Advances in Cardiovascular Risk Reduction
Friday, May 20, 2016
NYU Langone Medical Center
550 First Avenue
Alumni Hall, Farkas Auditorium
New York, NY 10016
*After 12 pm on May 18, 2016, only onsite registration is available, provided the course has not reached capacity. Onsite registrants will incur an additional $20 fee. Registration is non-transferable.
Arthur Schwartzbard, MD
Reduced Fee*: $60
*Reduced fee applies to NYU School of Medicine alumni, former residents and fellows; physician-in-training; physicians employed by the Department of Veterans Affairs Medical Center; full-time active military personnel; nurse practitioners; retired physicians; and all other non-physician healthcare professionals.
This course is being offered in conjunction with the Dietary Strategies for Cardiovascular Risk Reduction course on Thursday, May 19, 2016. We are offering a steep Diet course registration discount to participants who register for both events. Click here to view the brochure and register online for Dietary Strategies in Cardiovascular Risk Reduction Course.
Internists, family practitioners, cardiologists, general practice, endocrinologists and nurse practitioners with an interest in the prevention of heart disease. Lecture, case conference and a Q&A panel discussion give learners multiple methods of instruction to interact with the information being presented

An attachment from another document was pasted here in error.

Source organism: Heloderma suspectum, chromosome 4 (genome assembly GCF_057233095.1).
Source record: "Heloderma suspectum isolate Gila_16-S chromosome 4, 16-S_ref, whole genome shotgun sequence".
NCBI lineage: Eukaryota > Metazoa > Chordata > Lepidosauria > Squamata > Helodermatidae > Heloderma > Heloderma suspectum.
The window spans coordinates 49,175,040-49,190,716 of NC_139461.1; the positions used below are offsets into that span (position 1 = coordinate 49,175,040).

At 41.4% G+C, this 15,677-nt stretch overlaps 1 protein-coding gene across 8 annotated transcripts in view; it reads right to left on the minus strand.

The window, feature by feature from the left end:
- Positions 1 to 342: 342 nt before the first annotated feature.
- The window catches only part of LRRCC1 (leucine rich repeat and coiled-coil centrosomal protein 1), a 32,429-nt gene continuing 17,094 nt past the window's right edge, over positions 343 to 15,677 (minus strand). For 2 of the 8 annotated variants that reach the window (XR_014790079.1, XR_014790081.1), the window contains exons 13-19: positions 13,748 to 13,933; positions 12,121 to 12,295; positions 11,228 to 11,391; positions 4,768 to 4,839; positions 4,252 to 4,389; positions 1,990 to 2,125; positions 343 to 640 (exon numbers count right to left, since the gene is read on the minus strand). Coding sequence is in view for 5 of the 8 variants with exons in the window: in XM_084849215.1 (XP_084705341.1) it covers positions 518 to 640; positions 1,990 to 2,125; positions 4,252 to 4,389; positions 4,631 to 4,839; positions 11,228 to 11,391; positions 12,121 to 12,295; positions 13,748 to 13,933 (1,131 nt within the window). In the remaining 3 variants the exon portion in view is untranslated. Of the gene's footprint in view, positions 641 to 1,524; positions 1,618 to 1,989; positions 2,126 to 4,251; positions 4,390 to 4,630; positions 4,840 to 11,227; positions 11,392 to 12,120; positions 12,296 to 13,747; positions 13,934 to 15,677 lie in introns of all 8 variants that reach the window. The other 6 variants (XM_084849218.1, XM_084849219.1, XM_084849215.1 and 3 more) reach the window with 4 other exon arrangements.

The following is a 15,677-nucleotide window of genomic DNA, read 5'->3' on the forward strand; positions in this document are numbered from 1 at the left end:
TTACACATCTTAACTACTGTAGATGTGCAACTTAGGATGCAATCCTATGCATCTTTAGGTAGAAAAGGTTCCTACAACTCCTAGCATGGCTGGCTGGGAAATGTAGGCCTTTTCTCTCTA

Statement of Need
- A recent study, Empagliflozin Cardiovascular Outcome Event Trial in Type 2 Diabetes Mellitus Patients (EMPA-REG OUTCOME) demonstrated that glucose-lowering with a sodium-glucose cotransporter (SGLT2), resulted in a lower rate of morbidity and mortality from cardiovascular causes. This is the first time any glucose-lowering agent has shown to improve cardiovascular outcomes. This study has the potential to change standard of care.
- Basic science researchers have made significant strides in understanding and treating Type 2 Diabetes in animal models. Recently, researchers have developed an agent that can reverse type 2 diabetes in rats. This research shows great promise for translational medicine, paving the way for further studies and possible clinical trials that may benefit humans. Additional scientific research elucidates the pathogenesis of the metabolic syndrome, a risk factor for cardiovascular disease and insulin resistance in type 2 diabetes. Dr. Shulman’s laboratory has been at the forefront of defining the causes of insulin resistance in type 2 diabetes. He and his colleagues are developing novel therapies to treat non-alcoholic liver diseases and its associated defect in insulin suppression of gluconeogenesis.
- A recent study, Systolic Blood Pressure Intervention Trial, known as SPRINT, showed significant benefit to lowering blood pressure well below current guidelines. This major study concluded early due to the lifesaving reduction in morbidity and mortality in patients who were assigned to achieve a systolic blood pressure lower than 120. These significant results will likely lead to changes in clinical practice and national blood pressure guidelines.
- In 2015, the FDA approved the first cholesterol-lowering treatment approved in a new class of drugs known as proprotein convertase subtilisin kexin type 9 (PCSK9) inhibitors. New studies shed light on this new avenue of treatment.